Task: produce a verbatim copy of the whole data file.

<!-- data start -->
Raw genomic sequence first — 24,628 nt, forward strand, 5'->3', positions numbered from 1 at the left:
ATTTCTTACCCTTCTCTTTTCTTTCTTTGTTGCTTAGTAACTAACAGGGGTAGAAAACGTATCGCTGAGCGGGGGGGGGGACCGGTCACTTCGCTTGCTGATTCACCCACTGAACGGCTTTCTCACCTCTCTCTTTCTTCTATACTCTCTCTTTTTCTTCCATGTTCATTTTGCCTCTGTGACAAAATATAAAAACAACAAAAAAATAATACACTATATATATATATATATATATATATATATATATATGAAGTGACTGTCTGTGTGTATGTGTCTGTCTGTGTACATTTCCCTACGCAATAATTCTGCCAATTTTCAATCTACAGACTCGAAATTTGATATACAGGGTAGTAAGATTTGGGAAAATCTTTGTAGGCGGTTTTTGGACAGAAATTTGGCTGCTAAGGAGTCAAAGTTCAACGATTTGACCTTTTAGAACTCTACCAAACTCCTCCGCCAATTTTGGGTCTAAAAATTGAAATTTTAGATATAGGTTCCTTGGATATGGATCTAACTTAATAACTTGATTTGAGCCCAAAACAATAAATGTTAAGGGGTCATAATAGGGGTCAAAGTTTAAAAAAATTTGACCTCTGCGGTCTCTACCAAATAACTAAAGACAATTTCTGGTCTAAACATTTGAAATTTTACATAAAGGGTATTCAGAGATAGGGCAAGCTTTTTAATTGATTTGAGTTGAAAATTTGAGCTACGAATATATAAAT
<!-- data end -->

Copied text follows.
Raw genomic sequence first — 24,628 nt, forward strand, 5'->3', positions numbered from 1 at the left:
ATTTCTTACCCTTCTCTTTTCTTTCTTTGTTGCTTAGTAACTAACAGGGGTAGAAAACGTATCGCTGAGCGGGGGGGGGGACCGGTCACTTCGCTTGCTGATTCACCCACTGAACGGCTTTCTCACCTCTCTCTTTCTTCTATACTCTCTCTTTTTCTTCCATGTTCATTTTGCCTCTGTGACAAAATATAAAAACAACAAAAAAATAATACACTATATATATATATATATATATATATATATATATATGAAGTGACTGTCTGTGTGTATGTGTCTGTCTGTGTACATTTCCCTACGCAATAATTCTGCCAATTTTCAATCTACAGACTCGAAATTTGATATACAGGGTAGTAAGATTTGGGAAAATCTTTGTAGGCGGTTTTTGGACAGAAATTTGGCTGCTAAGGAGTCAAAGTTCAACGATTTGACCTTTTAGAACTCTACCAAACTCCTCCGCCAATTTTGGGTCTAAAAATTGAAATTTTAGATATAGGTTCCTTGGATATGGATCTAACTTAATAACTTGATTTGAGCCCAAAACAATAAATGTTAAGGGGTCATAATAGGGGTCAAAGTTTAAAAAAATTTGACCTCTGCGGTCTCTACCAAATAACTAAAGACAATTTCTGGTCTAAACATTTGAAATTTTACATAAAGGGTATTCAGAGATAGGGCAAGCTTTTTAATTGATTTGAGTTGAAAATTTGAGCTACGAATATATAAAT